But that really doesn’t do the symptom justice. For me, being drunk (even mildly intoxicated) can be vertigo inducing, has always been vertigo inducing. I don’t drink and go to sleep anymore. That almost never happens. If I feel like having a glass or two of brandy or cognac, I’m generally up for the duration of the effect (8 hours or so) because lying down makes the vertigo worse.
So what is rotational vertigo really like?
First, imagine you are at the center of a merry-go-round. The merry-go-round is spinning. It doesn’t even have to spin fast, it can spin quite slowly, just enough that you can’t fixate on a single point in the background.
This is the key problem with the spinning. It isn’t real, but your body doesn’t know this. Your body doesn’t know that the balance mechanism in the ears is broken. So your eyes try to track the spin that isn’t there, causing your vision to dance back and forth (this is why reading can be a chore when you have a problem with vertigo) mimicking the spin the balance mechanism says is occurring.
So you are on a spinning merry-go-round. Now imagine that every stationary object you want to interact with is spinning at the same rate. There is no fixed point to anchor to (if you concentrate really hard you might just be able to override this. Maybe) so the handrails on the stairway, the walls of the shower, the glass of water to wash your pills down with dance madly around you while you try vainly to grab them from thin air.
Now imagine that this dance continues for the rest of your life; figuratively, if not in reality. Because it feels like forever. I’ve fought this thing for days at a time in the past, just because I’d already slept for what felt like days and I just couldn’t sleep anymore no matter how many pills I took.
I can’t describe it better than that. I don’t dare go looking for video to describe it. Just seeing video that includes rotation in the theater can bring on sympathetic feelings of spinning. I frequently must look away from films with rapid rotation (Gravity was torturous. Loved that film, couldn’t watch half of it. Go see Gravity in the IMax and sit real close with your hands trapped at your sides) or I have to hold my hands up in front of my face so that I can see that there is a stationary object in view while the rotation on screen persists.
So how should I treat it? is the question you are probably left with if you have this symptom. My article Treating Meniere’s & Its Symptoms covers general treatment suggestions for Meniere’s. However, dizziness and vertigo are so common that they rate a separate discussion from the general Meniere’s discussion.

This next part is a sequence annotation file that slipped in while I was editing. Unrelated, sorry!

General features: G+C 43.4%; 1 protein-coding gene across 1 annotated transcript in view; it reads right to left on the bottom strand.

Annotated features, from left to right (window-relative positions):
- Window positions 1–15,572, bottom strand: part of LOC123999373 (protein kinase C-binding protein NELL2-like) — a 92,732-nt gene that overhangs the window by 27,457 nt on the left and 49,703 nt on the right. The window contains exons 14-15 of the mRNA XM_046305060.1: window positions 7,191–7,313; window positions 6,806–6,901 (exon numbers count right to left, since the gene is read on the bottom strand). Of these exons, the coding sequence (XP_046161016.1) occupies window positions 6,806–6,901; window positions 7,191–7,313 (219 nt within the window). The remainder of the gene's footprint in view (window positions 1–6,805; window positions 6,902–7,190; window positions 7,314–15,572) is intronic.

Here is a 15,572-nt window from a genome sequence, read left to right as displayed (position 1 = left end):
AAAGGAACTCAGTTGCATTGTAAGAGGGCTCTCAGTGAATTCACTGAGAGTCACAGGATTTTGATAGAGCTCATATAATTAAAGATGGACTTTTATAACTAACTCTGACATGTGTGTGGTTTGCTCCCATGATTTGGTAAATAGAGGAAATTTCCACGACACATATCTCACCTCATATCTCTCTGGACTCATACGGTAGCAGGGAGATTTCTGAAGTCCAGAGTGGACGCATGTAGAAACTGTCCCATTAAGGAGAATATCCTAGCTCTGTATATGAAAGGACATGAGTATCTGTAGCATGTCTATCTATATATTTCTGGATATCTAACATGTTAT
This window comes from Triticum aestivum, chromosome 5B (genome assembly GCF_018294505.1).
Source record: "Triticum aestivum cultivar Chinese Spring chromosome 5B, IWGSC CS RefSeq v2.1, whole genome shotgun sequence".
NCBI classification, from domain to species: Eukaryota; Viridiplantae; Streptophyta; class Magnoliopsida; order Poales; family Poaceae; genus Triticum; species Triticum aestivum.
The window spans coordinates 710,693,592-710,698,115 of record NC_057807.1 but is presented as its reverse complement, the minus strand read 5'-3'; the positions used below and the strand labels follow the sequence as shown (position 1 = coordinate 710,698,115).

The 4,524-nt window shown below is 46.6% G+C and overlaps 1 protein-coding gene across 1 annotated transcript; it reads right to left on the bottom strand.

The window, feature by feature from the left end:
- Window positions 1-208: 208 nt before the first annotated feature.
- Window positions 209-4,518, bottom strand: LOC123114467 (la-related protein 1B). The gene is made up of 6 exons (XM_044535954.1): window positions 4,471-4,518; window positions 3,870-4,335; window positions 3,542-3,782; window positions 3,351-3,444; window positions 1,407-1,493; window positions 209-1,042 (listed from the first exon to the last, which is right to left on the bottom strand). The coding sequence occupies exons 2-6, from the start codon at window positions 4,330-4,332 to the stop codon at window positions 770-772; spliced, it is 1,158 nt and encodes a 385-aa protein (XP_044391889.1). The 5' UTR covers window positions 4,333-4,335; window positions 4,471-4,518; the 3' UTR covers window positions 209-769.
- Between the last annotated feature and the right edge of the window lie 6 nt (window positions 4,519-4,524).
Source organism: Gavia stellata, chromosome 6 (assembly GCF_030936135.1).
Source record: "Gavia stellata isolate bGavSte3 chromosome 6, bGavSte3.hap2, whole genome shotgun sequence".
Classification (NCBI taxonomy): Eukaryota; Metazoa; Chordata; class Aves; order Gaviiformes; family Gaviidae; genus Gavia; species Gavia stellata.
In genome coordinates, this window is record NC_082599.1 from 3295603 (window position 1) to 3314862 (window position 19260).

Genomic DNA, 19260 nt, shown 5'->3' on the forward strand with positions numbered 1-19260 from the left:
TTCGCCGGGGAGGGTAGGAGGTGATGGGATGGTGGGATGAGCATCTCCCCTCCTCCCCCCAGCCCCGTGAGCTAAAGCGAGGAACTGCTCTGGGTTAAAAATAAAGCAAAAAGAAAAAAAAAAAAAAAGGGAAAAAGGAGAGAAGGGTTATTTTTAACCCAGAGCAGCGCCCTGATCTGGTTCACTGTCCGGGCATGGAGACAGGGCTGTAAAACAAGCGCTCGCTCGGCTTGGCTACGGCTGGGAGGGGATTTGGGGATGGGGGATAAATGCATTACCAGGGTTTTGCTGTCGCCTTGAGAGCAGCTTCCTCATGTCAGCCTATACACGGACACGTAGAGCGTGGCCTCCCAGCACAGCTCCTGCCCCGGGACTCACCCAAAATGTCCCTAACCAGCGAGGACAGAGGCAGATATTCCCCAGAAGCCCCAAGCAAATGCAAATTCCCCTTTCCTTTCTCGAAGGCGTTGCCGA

There are various treatments for re-aligning the otoconia in the inner ear, which is frequently the culprit causing dizziness and some forms of vertigo. benign paroxysmal positional vertigo (BPPV) is one of those types of dizziness. I’ve tried a few of these treatments for persistent dizziness (dizziness that lasts several days) with limited success. The half-somersault maneuver looks like one of those kinds of treatments.
If the problem is the otoconia then this kind of treatment should alleviate the problem. If it isn’t then it won’t. It is pretty straight-forward to just try these procedures if the vertigo doesn’t let up after a few hours. You are liable to find that it won’t help for meniere’s vertigo and dizziness. If you still feel dizzy it is probably a good idea to see a specialist before ruling this kind of treatment out entirely. I have given up on them unless it is a specific kind of dizziness that I recognize as being different from the Meniere’s.
The one thing I have found that helps for vertigo and dizziness aside from drugs is finding a head position and/or a focus point to stare at. I personally find that turning the head slightly to my right (I am afflicted in the left ear) and looking slightly downward is the best position for me. I have a catbus that sits near the correct position next to the bed. A friendly catbus that smiles its cheshire grin at me while I try desperately not to spin.
Staring at a fixed point in space, preferably staring at an object that is crafted to inspire trust and happiness, helps quell the spinning long enough for the drugs to kick in, or until the spell passes. One or the other of these two things will occur eventually.